Gardening is a great hobby while practicing social distancing. However, gardening can be much more. Each aspect is accompanied by a lesson in science, art and patience.
For those who are at home with children, if you choose, each gardening project can be turned into a more in-depth science lesson; alternatively, it can be a therapeutic retreat in these stressful and uncertain times. Here are some of my favorite projects that can be done with kids.
Build a terrarium
Terrariums are a fun way to create a mini forest. An old aquarium, large mason jar, or other transparent container with a lid can be used. No need for charcoal or gravel – just use a seed starter mix and plant. Use small houseplants or even cuttings to start. Water abundantly and place in a sunny spot, but with indirect light. Make sure that condensation forms and stays on the sides of the container. If there is too little condensation, add water. Too much (running down the sides), just remove the cover and let the floor dry out a bit.
Start summer flowers and seeds indoors
Now is the time to start summer veg / flowers – like tomatoes, beans, peppers, zinnias, and sunflowers – on a windowsill or under a grow light (even a fluorescent light bulb works) . Beans germinate very quickly and can grow a few inches each day. To add a teaching lesson, have the children measure day-to-day growth, count the leaves. If they are old enough, have them graph the growth. To make this a full-fledged science experiment, try growing seeds in different types of soil and watering with various liquids in addition to water.
Toilet paper jars
Start these summer seeds in toilet paper jars. Cut four slits in the sides (about a third of the way up), then fold as you would a box. It may require an older child, but the younger ones can help fill the pot with soil. These pots degrade around the time your seedlings are ready to come out in the ground.
Why not grow flowers that can be enjoyed both outdoors and indoors? Nasturtiums, calendula, snapdragons, pansies, and hollyhocks are all edible flowers that can be planted now for late spring and summer blooms. Add these garden flowers to a salad or use them to decorate cupcakes or cookies.
Always a favorite with visitors to the UC Davis Botanical Conservatory, this moving plant will keep children entertained. When the leaves are touched or blown on, they quickly close as a defensive mechanism. Unlike the Venus fly trap which can take days and requires a lot of energy to open, the Sensitive plant reopens in 10 minutes. The seeds are readily available in nurseries and online. Quickly submerge the seeds in boiling water for a few seconds to help germination, then place them in seed starter soil. Native to the tropics, the Sensitive plant will thrive indoors by a sunny window or outdoors in partial shade until winter, where it will need to be protected from the cold.
This fun annual is also called the electric daisy, because when the flower is chewed or even placed on the tongue, it causes an electric / numbing sensation. The seeds can be found online.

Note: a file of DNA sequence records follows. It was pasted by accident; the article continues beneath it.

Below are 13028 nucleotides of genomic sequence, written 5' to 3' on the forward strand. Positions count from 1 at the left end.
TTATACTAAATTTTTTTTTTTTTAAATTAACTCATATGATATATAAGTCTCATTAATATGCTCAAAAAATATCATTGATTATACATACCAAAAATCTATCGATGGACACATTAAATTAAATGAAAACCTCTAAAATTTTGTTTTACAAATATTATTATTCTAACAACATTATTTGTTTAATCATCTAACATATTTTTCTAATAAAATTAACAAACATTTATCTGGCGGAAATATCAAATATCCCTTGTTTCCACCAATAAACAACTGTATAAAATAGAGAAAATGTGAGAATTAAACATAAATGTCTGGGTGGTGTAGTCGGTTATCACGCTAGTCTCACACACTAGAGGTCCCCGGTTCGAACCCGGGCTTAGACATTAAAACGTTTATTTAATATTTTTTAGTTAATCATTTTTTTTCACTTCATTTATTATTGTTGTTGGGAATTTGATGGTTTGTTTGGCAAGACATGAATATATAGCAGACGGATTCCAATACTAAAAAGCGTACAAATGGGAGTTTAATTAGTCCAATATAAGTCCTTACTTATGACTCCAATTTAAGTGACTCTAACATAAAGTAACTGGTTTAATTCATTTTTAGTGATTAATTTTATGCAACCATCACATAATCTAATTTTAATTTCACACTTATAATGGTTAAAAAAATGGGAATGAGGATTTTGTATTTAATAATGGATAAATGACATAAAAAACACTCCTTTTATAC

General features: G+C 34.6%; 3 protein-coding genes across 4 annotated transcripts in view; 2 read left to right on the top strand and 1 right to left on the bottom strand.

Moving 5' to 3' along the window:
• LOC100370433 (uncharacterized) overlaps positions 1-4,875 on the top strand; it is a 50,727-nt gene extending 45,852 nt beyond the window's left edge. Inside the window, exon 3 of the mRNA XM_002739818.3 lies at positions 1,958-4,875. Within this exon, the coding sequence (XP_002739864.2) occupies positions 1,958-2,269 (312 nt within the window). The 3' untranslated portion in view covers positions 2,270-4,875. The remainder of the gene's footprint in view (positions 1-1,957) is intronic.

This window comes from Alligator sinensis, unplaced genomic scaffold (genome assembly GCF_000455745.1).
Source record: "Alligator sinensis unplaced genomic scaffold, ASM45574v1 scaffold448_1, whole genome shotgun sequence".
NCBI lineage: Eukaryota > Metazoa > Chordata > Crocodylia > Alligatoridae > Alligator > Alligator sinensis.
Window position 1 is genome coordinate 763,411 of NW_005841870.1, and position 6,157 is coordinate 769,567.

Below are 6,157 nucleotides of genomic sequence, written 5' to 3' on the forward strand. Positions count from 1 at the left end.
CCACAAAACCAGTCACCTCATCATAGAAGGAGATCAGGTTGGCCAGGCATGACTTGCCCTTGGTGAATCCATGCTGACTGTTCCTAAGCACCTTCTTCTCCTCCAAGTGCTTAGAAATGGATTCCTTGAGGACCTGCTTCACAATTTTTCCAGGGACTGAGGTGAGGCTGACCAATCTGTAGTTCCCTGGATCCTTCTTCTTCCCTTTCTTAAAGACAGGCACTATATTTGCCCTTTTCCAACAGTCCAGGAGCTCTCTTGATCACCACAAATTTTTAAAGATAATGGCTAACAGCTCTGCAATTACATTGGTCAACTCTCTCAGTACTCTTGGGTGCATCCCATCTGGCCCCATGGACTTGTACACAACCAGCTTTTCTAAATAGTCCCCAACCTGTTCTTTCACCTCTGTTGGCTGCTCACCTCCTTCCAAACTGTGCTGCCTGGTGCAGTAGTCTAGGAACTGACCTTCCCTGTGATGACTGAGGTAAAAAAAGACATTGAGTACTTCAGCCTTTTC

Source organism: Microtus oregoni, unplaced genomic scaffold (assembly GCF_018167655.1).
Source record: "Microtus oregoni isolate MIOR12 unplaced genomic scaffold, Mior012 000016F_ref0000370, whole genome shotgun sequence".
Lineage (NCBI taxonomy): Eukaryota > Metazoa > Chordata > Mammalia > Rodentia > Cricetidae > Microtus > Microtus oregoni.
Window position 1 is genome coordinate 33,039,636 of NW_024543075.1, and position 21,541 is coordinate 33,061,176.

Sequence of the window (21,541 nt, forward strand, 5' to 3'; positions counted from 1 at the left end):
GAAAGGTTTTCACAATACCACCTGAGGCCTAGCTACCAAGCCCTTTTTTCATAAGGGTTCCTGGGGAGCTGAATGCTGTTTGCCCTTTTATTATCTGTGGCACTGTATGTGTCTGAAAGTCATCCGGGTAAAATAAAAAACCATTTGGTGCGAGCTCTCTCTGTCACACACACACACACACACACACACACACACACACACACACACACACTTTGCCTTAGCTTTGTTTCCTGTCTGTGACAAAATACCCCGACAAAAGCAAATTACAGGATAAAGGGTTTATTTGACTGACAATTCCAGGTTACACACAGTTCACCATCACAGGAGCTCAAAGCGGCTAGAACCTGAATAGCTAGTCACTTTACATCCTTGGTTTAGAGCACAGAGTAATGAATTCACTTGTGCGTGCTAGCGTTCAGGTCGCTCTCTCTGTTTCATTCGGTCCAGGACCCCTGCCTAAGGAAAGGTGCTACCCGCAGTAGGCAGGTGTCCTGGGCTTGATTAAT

March is the time to start your first round of soil, seed or plant sunflowers. Plant tall varieties, such as “Mammoth” or “Kong,” in a square, circle, or any other shape you desire to create a fort that children can crawl into.
Each botanist has created a collection of plants – start early to your children. During your outings, collect interesting leaves and flowers. No need for a flower press. Place the specimens between the pages of the journal and place them in a ledger. Add more pounds or bricks to increase the weight. When pressed and dry, they can be glued onto paper or arranged in a pretty bouquet on paper. Ideal for decorating cards.
Start a vermicomposter
Worms may not be suitable for all children, but garden hoses that are not afraid of earthworms will learn and enjoy keeping them as “pets.” Plus, you get the added benefits of compost and worm tea. Vermicomposters as well as worms are available online, along with instructions on how to use plastic bins to create your own. Yes, you can even keep them indoors. Wormfancy.com is a great local source.
Start vegetables from leftover food
For everyday use I find it to be a gadget, but for children it can be a learning experience and a satisfying experience. Take leftover vegetables – especially celery and green onion bases – and place them in shallow water dishes. Place them near a bright window and watch them grow new harvestable shoots. Seeds of avocados, citrus fruits and chunks of potatoes can also be started inside.
I’m just throwing this one over there. Weeding neighbors’ gardens was my first job when I was 9, so I think some kids may be old enough and trustworthy enough to do this task. My mom loves to tell how my grandma made it into a birthday party game – whichever kid who picked up the most weeds won. I don’t think I would trust most of the kids in my backyard, but if you’re willing to take the risk, at least make it a game.